I think that mama taught me how to read when I was four years old. I’ve been chewing through books ever since. And I do mean “chewing through..” because it generally takes me less than a day to tackle an entire book. And that’s only because I have a three-year old bossing me around some of the time.. Pre “mommy hood” I could knock out an entire novel in about two hours. And I’m not bragging. Merely stating the facts Sir.
So I’ve taken the liberty of compiling a list of my most favorite books of all time. Just because good books are timeless, and should be remembered. Because a really good book will change us, sometimes in good ways..sometimes in not so good ways. But they rarely leave us the way that they found us. I hope to one day leave my legacy in ink. But until then..
I read this book long before the movie came out. S.E. Hinton is undeniably an artist with words. I was amazed to find that she actually wrote this book while in high school. Over and over I delved into the life of the “Greasers” and the “Socs” powerfully drawn by the beauty that Pony Boy Curtis was able to find in an often violent existence. Truly a classic in every sense of the word, there was a depth to the book that I couldn’t quite fully comprehend in my younger years. It takes years of living to appreciate the golden( and ever fleeting) beauty of youth. At least, that was the case for me. Hinton seemed to have a good handle on that at a very early age. Robert Frost’s poem “Nothing Gold Can Stay” was a perfect fit with this story line. I think I committed it to memory after reading it, because beautiful things should be remembered. You can read the poem here. My favorite line in the book? That one’s easy. “Stay gold Pony Boy..”
I was drawn to the title of the book, but had never heard of the author. I read this in one sitting because it is, quite simply, a literary work of art. Will’s humanity, the good parts and the broken parts, are beautifully displayed. I laughed some through this book, but in the end I had a good cry. Because forgiveness is such a beautiful thing. In the end, Will comes to see himself no longer in terms of the object of his father’s wrath. He comes to see himself instead as the recipient of his heavenly Father’s grace and forgiveness. And what a view.
“Somehow you must come to understand that God is love, that love is proof of God, and forgiveness is the proof of love.” This. Simply this.
Now this book took me a while to read. Not because the concepts were so lofty or hard to wrap my head around. But because ..quite honestly..it broke my heart. I’ve long struggled with and against the modern interpretation of Christ’s body. The legalism, the lack commitment to those who need so much of God’s never-ending love, the utter dependence on self. The building of beautiful churches while the bodies inside remain unchanged, uncommitted, and often unloved. So when I happened on this book by Francis Chan, I believed that it would affirm my ever-growing anti “churchanity” approach to my relationship with Christ. Boy was I ever wrong. It turns out that my commitment isn’t at all what the God of the Universe is seeking. My love for Him has been somehow hidden away from the rest of the world. What good is that?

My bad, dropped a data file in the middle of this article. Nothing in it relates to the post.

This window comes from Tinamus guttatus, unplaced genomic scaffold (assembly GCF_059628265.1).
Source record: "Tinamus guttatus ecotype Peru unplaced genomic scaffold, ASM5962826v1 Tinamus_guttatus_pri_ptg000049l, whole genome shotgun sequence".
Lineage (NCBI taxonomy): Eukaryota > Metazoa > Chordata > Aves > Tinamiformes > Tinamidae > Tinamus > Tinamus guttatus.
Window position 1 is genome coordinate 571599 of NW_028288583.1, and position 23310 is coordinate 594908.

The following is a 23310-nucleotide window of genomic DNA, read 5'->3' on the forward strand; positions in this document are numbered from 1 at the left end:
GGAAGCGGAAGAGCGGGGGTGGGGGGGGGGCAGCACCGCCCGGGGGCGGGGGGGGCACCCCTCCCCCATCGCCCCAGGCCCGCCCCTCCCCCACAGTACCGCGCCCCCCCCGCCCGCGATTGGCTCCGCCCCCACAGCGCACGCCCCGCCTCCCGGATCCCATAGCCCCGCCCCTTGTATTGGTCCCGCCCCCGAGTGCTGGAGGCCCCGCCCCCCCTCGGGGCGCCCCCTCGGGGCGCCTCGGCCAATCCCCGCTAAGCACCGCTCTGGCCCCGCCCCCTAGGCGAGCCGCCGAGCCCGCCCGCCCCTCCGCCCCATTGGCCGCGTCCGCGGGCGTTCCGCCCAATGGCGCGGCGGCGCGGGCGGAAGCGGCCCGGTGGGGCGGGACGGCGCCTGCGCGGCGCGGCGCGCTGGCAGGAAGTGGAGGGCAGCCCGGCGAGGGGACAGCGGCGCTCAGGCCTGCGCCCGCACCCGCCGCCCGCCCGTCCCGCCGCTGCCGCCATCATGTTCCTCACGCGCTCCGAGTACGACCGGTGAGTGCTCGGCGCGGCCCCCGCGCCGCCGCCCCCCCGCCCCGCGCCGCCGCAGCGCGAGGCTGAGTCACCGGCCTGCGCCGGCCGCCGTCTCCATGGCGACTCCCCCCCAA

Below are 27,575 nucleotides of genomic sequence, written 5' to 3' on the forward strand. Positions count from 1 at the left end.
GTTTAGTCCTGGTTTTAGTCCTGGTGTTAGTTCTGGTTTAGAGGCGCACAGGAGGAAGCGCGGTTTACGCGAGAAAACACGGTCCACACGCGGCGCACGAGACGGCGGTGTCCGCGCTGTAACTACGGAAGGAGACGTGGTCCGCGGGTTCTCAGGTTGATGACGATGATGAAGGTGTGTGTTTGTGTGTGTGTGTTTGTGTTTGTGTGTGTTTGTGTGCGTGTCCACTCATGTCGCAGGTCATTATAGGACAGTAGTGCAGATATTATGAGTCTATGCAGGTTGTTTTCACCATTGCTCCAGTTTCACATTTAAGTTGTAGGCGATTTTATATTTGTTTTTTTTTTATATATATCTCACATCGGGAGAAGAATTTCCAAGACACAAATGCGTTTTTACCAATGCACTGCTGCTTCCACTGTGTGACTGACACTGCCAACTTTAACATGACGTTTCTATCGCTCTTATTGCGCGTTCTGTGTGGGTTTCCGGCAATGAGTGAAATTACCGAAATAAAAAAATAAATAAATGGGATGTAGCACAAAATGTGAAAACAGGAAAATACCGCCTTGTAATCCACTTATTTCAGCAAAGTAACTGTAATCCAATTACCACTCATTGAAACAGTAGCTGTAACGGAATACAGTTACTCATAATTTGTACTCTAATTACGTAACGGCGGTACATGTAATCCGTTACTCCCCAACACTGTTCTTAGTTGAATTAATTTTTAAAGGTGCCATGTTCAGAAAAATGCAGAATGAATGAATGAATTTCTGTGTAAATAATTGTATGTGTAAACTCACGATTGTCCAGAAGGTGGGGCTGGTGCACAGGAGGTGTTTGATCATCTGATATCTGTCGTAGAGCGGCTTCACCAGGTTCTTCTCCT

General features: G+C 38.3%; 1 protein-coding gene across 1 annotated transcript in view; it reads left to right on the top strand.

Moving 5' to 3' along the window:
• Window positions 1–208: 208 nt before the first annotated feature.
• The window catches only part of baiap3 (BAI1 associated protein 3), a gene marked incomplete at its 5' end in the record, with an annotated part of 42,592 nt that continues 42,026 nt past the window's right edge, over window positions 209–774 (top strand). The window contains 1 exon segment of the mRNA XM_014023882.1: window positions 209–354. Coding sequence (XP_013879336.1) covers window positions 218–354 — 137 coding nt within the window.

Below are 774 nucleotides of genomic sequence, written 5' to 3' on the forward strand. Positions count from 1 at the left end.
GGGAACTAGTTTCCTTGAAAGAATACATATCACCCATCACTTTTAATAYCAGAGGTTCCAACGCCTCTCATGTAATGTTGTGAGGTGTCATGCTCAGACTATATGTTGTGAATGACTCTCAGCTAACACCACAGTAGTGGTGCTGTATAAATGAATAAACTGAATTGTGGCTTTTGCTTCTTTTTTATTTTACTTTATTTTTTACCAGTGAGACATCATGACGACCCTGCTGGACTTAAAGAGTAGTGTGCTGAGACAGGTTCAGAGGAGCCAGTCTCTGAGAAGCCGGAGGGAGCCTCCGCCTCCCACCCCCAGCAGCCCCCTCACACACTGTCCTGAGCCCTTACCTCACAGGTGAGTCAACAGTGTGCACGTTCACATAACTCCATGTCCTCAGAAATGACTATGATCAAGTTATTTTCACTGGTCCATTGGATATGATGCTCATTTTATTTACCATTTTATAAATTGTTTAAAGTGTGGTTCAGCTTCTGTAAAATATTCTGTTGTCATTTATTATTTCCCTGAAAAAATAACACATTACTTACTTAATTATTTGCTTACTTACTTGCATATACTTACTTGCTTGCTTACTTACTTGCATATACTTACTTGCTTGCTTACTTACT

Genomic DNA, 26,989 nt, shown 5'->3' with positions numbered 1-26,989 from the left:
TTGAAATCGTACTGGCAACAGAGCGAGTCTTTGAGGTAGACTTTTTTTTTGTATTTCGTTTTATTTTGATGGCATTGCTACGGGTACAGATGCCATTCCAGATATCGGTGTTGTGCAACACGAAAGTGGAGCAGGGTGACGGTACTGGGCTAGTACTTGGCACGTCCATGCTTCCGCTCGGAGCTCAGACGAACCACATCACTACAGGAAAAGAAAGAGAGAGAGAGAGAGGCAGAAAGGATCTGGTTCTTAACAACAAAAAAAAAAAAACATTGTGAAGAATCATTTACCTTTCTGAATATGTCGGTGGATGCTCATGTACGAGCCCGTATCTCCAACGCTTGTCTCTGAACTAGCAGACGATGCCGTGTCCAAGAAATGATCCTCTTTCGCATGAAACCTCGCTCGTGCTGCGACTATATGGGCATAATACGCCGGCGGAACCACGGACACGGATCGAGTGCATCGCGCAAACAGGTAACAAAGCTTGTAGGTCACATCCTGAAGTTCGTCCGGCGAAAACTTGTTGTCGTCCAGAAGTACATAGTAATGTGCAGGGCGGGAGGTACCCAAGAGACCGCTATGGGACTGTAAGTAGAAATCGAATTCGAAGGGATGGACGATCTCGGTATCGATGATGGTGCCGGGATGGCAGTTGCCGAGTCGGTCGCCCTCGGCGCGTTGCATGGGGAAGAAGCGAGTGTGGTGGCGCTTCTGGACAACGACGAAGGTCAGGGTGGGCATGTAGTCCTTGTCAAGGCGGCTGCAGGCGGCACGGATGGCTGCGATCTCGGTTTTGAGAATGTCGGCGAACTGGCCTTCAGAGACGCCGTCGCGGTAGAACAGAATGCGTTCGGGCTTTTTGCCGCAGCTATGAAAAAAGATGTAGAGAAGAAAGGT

Chan’s forward prepares us for the spiritual meat the book serves so beautifully raw with this simple yet profound truth: ” It is important that we not measure our spiritual health by the people around us, who are pretty much like us.” huh? “To begin this journey, we will first address our inaccurate view of God, and, consequently, ourselves.” Well..I put the book down for a bit having figured out by this point that this book wasn’t about some generic problem with believers. It was going to “bring it” in a powerful and personal way. And it did not disappoint. But even as each page contains some pretty hard-hitting conviction, those pages are also imbued with incredible grace and love. Which is what this is all supposed to be about anyway. If it’s not..then what are we really doing? You can find a copy of the book here.
I’m not even sure how I happened upon this book. I’d never heard of Pat Frank before, but it’s absolutely in the top five on my list of “most favorite reads.” Alas Babylon is the story of a small town in Florida’s survival after a nuclear war between the old Soviet Union and the United States. While the politics of the war certainly add an interesting backdrop, the human interactions that take place amid such chaotic conditions are the most compelling part of the story. The phrase “Alas Babylon” arises from sermons brothers Randy and Mark hear as young boys. Firey sermons by the preacher Henry about the city of Babylon destroyed by God for its wickedness. Mark sends those words to his brother Randy to warn of the impending attack. I’ve read this book more than once. For the record, that is unusual. I think part of what makes this book attractive to me is that, despite the hopelessness of the situation, Pat Frank’s characters remain hopeful that life will indeed get better.